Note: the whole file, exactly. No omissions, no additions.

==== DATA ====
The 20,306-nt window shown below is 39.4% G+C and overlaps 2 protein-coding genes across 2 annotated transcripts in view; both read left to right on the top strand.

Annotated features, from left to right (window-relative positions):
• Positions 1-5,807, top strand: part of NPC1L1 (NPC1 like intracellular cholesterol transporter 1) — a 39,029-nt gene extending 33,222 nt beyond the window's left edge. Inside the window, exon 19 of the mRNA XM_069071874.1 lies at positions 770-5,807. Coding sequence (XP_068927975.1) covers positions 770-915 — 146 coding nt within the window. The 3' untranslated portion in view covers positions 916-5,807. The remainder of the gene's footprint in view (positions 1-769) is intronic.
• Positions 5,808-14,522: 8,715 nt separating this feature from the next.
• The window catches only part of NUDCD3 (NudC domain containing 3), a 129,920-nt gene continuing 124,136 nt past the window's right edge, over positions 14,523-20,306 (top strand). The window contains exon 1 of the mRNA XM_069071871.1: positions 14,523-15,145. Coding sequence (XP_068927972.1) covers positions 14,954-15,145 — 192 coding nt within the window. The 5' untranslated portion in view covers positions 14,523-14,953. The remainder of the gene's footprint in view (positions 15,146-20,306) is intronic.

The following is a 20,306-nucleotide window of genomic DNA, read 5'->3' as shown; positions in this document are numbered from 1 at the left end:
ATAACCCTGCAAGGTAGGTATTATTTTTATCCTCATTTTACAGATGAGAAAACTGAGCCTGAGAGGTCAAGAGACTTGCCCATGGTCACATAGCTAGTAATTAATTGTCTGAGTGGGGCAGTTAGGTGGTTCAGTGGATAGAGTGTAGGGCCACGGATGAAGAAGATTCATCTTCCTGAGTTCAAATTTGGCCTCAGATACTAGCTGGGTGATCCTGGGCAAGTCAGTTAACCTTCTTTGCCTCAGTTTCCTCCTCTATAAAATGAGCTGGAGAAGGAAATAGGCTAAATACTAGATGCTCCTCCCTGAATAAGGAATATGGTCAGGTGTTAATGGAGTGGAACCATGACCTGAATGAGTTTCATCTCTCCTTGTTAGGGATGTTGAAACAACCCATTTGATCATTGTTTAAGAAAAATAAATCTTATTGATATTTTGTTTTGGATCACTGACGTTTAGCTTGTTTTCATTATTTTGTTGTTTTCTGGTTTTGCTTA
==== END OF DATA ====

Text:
The 20,306-nt window shown below is 39.4% G+C and overlaps 2 protein-coding genes across 2 annotated transcripts in view; both read left to right on the top strand.

Annotated features, from left to right (window-relative positions):
• Positions 1-5,807, top strand: part of NPC1L1 (NPC1 like intracellular cholesterol transporter 1) — a 39,029-nt gene extending 33,222 nt beyond the window's left edge. Inside the window, exon 19 of the mRNA XM_069071874.1 lies at positions 770-5,807. Coding sequence (XP_068927975.1) covers positions 770-915 — 146 coding nt within the window. The 3' untranslated portion in view covers positions 916-5,807. The remainder of the gene's footprint in view (positions 1-769) is intronic.
• Positions 5,808-14,522: 8,715 nt separating this feature from the next.
• The window catches only part of NUDCD3 (NudC domain containing 3), a 129,920-nt gene continuing 124,136 nt past the window's right edge, over positions 14,523-20,306 (top strand). The window contains exon 1 of the mRNA XM_069071871.1: positions 14,523-15,145. Coding sequence (XP_068927972.1) covers positions 14,954-15,145 — 192 coding nt within the window. The 5' untranslated portion in view covers positions 14,523-14,953. The remainder of the gene's footprint in view (positions 15,146-20,306) is intronic.

The following is a 20,306-nucleotide window of genomic DNA, read 5'->3' as shown; positions in this document are numbered from 1 at the left end:
ATAACCCTGCAAGGTAGGTATTATTTTTATCCTCATTTTACAGATGAGAAAACTGAGCCTGAGAGGTCAAGAGACTTGCCCATGGTCACATAGCTAGTAATTAATTGTCTGAGTGGGGCAGTTAGGTGGTTCAGTGGATAGAGTGTAGGGCCACGGATGAAGAAGATTCATCTTCCTGAGTTCAAATTTGGCCTCAGATACTAGCTGGGTGATCCTGGGCAAGTCAGTTAACCTTCTTTGCCTCAGTTTCCTCCTCTATAAAATGAGCTGGAGAAGGAAATAGGCTAAATACTAGATGCTCCTCCCTGAATAAGGAATATGGTCAGGTGTTAATGGAGTGGAACCATGACCTGAATGAGTTTCATCTCTCCTTGTTAGGGATGTTGAAACAACCCATTTGATCATTGTTTAAGAAAAATAAATCTTATTGATATTTTGTTTTGGATCACTGACGTTTAGCTTGTTTTCATTATTTTGTTGTTTTCTGGTTTTGCTTA